During this year’s federal elections we have been hearing again from BC’s pro-developer lobbyists. This time it’s the BC Rental Housing Coalition. The group is headed by the Urban Development Institute (UDI), BC’s largest developer coalition, as well as LandlordBC, the industry association representing owners and managers of rental housing in BC.
In the city of Vancouver, housing policy has been controlled by the UDI for a number of years. To take just one example, the UDI’s lobbying was instrumental in winning STIR in 2009 (Short Term Incentives for Rental Housing), the municipal policy that gives millions in tax breaks to developers.
Not surprisingly, the BC Rental Housing Coalition is only making one demand during the federal elections: new tax breaks for developers and landlords. According to their press release, British Columbia’s housing crisis can be solved by subsidizing market development. “We need the federal government to step up and provide meaningful tax incentives for the building of new purpose-built rental housing,” according to David Hutniak, CEO of LandlordBC.
For several years now, rental housing construction has acted as the engine of the real-estate profitability in Vancouver. And yet the UDI and LandlordBC pretend that rental housing can only be built through yet more tax cuts and market subsidies, ignoring the fact that rental construction is already one of the most active sectors of the housing economy. Conveniently ignored, too, is the fact that most condos built since the early 2000s are not owner-occupied but rented.
In addition to landlords and developers, the new Coalition also involves a number of other housing elites: academics, board members, and CEOs from BC’s non-profits, including the BC Non-Profit Housing Association, Aboriginal Housing Management Association, and the Co-op Housing Federation of BC.
Each of these groups has played an active role in deepening neoliberal housing policy in BC. For the last few years, the BC Non-Profit Housing Association (BCNPHA) has sided with the BC Liberals in pushing BC’s housing non-profits to accommodate government austerity. The BCNPHA has embraced the expiry of federal operating agreements and funding for housing co-ops as an “emerging opportunity” for public-private redevelopment schemes.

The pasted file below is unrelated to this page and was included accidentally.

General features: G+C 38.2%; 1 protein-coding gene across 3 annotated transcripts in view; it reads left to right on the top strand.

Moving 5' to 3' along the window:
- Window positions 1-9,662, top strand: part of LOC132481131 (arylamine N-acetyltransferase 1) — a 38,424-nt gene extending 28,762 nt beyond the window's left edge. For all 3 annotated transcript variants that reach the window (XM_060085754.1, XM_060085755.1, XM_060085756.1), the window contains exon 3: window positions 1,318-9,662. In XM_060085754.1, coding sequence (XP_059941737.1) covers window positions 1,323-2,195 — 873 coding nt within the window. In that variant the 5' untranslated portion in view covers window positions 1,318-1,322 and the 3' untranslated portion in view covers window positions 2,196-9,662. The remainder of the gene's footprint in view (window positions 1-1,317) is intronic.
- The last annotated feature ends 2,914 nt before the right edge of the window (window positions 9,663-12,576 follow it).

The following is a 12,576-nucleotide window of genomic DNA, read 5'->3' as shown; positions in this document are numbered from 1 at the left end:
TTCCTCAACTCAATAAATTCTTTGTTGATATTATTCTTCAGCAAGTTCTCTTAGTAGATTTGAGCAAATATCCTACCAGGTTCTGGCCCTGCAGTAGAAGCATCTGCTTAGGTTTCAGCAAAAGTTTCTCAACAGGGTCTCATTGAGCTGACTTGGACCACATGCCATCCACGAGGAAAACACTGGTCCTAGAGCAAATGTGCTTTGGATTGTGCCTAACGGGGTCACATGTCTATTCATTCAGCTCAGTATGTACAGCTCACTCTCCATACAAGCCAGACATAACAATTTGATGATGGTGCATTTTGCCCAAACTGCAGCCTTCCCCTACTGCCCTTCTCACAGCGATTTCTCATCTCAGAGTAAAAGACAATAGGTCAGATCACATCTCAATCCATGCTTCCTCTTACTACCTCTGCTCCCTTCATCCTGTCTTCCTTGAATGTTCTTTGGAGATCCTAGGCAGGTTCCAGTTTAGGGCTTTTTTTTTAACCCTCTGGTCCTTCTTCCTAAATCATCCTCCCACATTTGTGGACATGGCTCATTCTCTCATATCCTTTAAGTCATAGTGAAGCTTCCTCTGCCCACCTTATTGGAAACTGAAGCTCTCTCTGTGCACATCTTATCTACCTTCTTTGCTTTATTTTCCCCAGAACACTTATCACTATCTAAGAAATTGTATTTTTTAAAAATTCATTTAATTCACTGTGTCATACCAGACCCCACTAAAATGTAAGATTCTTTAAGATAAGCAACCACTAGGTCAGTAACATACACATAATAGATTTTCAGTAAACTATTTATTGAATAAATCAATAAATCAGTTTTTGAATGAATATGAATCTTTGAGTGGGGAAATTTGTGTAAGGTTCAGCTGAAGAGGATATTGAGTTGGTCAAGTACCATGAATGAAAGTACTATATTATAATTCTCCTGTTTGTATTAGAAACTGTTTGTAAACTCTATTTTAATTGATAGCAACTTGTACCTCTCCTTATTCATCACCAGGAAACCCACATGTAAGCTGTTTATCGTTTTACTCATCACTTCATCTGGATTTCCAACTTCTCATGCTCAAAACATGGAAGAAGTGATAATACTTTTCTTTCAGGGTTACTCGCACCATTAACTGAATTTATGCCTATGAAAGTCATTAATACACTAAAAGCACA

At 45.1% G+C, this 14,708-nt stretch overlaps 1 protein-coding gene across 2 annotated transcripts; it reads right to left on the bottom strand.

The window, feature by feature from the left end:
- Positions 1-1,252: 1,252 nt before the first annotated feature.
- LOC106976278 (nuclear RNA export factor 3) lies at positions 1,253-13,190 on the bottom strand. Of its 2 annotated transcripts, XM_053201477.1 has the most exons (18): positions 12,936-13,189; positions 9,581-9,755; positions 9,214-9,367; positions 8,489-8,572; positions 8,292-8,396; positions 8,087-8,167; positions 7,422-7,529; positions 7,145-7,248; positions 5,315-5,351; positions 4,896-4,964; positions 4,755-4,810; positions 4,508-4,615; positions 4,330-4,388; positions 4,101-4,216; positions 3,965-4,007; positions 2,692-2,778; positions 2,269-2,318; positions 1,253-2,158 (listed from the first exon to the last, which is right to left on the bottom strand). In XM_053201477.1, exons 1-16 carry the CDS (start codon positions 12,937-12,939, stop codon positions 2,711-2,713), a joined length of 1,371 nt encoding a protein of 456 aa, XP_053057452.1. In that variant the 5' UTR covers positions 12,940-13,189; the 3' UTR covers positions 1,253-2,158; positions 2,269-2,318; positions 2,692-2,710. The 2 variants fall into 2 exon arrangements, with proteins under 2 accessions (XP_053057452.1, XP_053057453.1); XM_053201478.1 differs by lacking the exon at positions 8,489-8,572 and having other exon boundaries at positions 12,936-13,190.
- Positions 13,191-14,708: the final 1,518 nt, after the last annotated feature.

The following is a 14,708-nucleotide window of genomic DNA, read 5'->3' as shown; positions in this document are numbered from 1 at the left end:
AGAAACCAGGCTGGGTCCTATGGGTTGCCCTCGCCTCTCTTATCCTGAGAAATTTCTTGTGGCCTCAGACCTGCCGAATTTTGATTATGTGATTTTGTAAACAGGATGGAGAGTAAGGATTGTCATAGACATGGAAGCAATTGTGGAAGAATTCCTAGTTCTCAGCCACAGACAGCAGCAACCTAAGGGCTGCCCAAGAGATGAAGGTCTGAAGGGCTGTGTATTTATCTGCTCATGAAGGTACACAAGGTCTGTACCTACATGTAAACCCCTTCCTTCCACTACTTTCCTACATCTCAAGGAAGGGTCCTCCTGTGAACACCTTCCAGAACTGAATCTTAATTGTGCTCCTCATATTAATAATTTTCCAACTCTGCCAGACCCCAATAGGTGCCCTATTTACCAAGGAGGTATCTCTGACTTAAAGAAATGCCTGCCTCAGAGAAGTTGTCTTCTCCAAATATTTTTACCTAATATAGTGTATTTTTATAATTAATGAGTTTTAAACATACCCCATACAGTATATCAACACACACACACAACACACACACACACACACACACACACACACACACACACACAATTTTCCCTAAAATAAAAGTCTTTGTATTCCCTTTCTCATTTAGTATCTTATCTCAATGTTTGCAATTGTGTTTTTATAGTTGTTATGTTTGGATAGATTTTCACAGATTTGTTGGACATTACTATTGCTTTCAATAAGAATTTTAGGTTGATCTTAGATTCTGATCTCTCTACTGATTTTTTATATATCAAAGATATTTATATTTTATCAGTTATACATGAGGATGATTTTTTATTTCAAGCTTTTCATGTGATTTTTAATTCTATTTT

Tony Roy, the “CEO” of the BCNPHA, is a well known operative for Christy Clark and the BC Liberals. But among non-profits, the BCNPHA is not alone in taking sides with corporate power. Thom Armstrong and the Co-op Housing Federation of BC have stepped in to back housing privatization at the Athlete’s Village and, more recently, Heather Place.
The coalition also includes regional government bodies like the Metro Vancouver Housing Corporation (MVHC). In Vancouver the MVHC is best known for its redevelopment of Heather Place. Amongst government bodies, it is arguably at the forefront of neoliberal housing policy in BC, where public assets are used as a means to generate profit for developers and austerity-stricken government programs. The MVHC has frequently argued that their schemes are justifiable because the federal government has not yet stepped in with new funding. Ironically, however, the BC Rental Housing Coalition does not call for new funding.
Another member of the Coalition is Vancity Credit Union, whose policy of financial subsidies for gentrifying condo developments has contributed to the housing crisis in Vancouver, in the Downtown Eastside in particular. Some coalition members, like Vancity, could potentially help solve the housing crisis, if they were to side with renters and the homeless. But instead they continue to align with developers and landlords.
So far in this year’s federal election the lobbying of the BC Rental Housing Coalition has been successful. None of the parties are calling for a program to tax the rich, fund new social housing, or intervene in the market to protect affordable rental. Yet all the major parties, including the Greens and the NDP, are calling for more tax cuts for private developers. The BC Rental Housing Coalition is a sharp reminder that today the rich are more organized than the people.